Are there conventions for marking up Odds Ratio?
I can't find from the study whether this is considered to fit recessive or dominant model, or what the effect of number of alleles is on the Odds Ratio. In addition, according to 1000 Genomes the risk-free genotype A/A is 0.027 in CEU and even in ASW only 0.102. When almost everyone carries at least one copy of the risk allele, shouldn't A/A actually be considered reduced risk rather than showing almost everyone increased risk?
In this particular case the study also states "The SNP rs12010175 in FAM58A is in modest LD with rs5945326 near DUSP9 (r2 = 0.35). Conditional analyses by including the two SNPs in one logistic regression model revealed that these two SNPs represent the same locus (P adjusted for rs5945326 = 0.02)." which seems ambiguous on whether the odds ratio of the two should be considered additive or overlapping. I already adjusted the GWAS box to show the new p-value, which makes it unlikely in any case.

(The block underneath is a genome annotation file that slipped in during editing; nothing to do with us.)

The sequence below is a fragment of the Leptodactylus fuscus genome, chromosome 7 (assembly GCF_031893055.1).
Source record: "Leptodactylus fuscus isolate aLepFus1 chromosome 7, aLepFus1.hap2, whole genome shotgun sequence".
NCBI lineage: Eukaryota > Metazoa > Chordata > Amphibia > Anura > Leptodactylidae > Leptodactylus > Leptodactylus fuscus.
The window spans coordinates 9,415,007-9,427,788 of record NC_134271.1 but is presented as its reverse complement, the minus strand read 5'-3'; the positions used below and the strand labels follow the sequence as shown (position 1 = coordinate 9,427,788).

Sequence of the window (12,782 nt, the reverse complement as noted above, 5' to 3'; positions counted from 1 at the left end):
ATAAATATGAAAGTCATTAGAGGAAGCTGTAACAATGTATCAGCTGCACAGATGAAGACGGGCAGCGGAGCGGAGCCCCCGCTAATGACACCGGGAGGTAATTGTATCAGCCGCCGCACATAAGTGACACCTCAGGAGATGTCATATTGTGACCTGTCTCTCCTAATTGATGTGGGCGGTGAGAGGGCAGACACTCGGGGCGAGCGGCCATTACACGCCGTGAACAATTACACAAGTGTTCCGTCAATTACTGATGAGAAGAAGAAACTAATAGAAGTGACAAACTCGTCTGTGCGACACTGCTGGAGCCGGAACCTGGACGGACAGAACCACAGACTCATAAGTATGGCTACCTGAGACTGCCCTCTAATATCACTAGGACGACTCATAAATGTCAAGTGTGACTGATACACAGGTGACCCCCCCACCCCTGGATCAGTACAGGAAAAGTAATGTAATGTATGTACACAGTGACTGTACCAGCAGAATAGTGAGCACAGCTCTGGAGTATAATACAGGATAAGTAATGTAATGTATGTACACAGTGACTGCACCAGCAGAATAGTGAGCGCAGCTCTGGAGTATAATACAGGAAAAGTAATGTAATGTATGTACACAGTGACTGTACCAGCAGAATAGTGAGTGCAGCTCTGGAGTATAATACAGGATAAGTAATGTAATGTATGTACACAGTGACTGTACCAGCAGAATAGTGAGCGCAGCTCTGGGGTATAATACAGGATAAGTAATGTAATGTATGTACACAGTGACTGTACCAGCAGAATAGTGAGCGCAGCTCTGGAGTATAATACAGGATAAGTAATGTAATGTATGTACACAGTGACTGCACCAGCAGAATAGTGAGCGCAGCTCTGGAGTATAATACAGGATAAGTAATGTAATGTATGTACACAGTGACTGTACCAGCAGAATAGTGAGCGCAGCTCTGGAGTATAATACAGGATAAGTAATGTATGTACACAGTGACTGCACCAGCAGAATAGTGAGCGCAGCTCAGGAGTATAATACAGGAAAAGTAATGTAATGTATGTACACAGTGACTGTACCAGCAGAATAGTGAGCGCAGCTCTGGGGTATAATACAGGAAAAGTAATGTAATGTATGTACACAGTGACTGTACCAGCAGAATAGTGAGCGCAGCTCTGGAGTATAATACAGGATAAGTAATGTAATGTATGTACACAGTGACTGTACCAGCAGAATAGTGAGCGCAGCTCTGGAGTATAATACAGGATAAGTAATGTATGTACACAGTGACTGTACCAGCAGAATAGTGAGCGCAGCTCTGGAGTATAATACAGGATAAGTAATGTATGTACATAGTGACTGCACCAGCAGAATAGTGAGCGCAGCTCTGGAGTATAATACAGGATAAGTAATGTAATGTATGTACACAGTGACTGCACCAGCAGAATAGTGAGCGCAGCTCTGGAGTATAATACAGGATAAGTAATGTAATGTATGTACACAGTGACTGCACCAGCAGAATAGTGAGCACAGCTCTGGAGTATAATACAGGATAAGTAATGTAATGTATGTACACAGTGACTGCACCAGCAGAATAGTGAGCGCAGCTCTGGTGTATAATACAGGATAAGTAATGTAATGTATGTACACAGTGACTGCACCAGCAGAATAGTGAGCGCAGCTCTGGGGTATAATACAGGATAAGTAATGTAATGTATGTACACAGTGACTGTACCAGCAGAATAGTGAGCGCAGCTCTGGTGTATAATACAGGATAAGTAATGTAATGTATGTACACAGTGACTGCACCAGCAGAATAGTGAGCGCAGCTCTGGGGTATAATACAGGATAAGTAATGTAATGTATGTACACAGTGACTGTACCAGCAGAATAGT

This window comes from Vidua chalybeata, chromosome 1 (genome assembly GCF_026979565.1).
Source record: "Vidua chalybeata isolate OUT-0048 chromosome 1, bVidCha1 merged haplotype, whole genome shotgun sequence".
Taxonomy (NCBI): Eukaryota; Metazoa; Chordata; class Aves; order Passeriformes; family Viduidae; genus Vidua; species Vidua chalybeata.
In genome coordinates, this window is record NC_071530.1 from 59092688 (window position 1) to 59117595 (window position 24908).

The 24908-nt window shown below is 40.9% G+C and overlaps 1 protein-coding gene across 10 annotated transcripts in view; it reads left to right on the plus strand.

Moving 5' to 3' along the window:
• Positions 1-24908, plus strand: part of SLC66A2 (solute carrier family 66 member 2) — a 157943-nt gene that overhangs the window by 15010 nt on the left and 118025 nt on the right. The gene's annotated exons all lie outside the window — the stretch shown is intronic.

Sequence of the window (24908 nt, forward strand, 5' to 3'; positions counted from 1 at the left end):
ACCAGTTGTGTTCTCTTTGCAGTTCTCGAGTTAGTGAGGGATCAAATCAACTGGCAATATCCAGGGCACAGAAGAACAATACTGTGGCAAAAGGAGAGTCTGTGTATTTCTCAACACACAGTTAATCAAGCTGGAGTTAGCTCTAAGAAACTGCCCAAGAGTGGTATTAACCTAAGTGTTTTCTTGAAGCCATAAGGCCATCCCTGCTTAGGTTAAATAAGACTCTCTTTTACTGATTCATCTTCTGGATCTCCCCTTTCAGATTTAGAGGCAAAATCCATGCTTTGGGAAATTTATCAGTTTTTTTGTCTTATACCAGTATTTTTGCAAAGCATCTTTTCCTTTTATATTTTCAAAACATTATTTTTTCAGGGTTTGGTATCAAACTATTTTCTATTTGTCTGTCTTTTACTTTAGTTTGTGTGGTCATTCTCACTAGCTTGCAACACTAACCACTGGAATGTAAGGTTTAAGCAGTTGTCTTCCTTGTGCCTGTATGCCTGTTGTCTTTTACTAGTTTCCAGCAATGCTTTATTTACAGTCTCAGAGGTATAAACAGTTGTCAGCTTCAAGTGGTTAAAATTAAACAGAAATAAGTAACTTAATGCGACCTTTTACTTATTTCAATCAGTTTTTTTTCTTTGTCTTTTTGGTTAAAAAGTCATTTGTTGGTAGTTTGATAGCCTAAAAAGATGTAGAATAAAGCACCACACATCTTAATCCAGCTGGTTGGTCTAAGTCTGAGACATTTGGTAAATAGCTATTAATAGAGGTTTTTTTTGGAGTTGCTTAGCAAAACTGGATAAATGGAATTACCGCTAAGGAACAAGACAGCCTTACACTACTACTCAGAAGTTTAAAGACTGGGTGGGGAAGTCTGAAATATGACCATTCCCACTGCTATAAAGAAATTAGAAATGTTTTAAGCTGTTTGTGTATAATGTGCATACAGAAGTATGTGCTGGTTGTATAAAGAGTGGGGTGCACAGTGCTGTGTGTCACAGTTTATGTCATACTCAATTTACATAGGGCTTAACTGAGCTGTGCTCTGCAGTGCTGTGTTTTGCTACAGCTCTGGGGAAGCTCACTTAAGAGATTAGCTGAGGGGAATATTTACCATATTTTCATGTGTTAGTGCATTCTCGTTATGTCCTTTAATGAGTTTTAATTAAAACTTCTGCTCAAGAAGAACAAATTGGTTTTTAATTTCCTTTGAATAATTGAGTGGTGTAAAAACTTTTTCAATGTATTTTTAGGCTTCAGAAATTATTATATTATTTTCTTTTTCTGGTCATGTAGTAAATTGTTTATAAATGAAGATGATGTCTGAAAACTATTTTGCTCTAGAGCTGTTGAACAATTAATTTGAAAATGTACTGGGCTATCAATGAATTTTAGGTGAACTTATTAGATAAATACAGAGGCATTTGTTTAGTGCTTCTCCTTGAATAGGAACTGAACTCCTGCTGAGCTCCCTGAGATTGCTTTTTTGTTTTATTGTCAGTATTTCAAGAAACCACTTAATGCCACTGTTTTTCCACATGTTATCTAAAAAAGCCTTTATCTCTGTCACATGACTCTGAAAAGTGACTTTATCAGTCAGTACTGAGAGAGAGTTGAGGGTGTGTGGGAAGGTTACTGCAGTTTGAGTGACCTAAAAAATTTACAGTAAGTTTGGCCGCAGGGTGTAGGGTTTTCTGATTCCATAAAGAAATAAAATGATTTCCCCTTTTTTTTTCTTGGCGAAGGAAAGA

I found Catalog of Genome-Wide Association Studies: Full Description of Methods which might be good guidelines, but opens some more questions. For example, "Focusing on risk alleles, we invert ORs < 1 and their associated confidence intervals, and report the opposite allele if available." so if 99% have the risk allele this is indeed reported as "increased risk". Also, "Where multiple genetic models are available, effect sizes (OR's or beta-coefficients) are prioritized as follows: 1) genotypic model, per-allele estimate; 2) genotypic model, heterozygote estimate, 3) allelic model, allelic estimate." however the genetic model doesn't seem to be indicated even on the original database. Some existing GWAS boxes have also showed homozygote estimate, which I assume to be in error.
Another quality issue is there is a bias against selecting studies where no association was found, and as I understand if no-association is mentioned Promethease will still pick them up, which may be undesirable. So pages end up listing two or three studies where statistically-insignificant association was found, and not the 10 studies where no association was found (on top of the publication bias where most studies report on an association).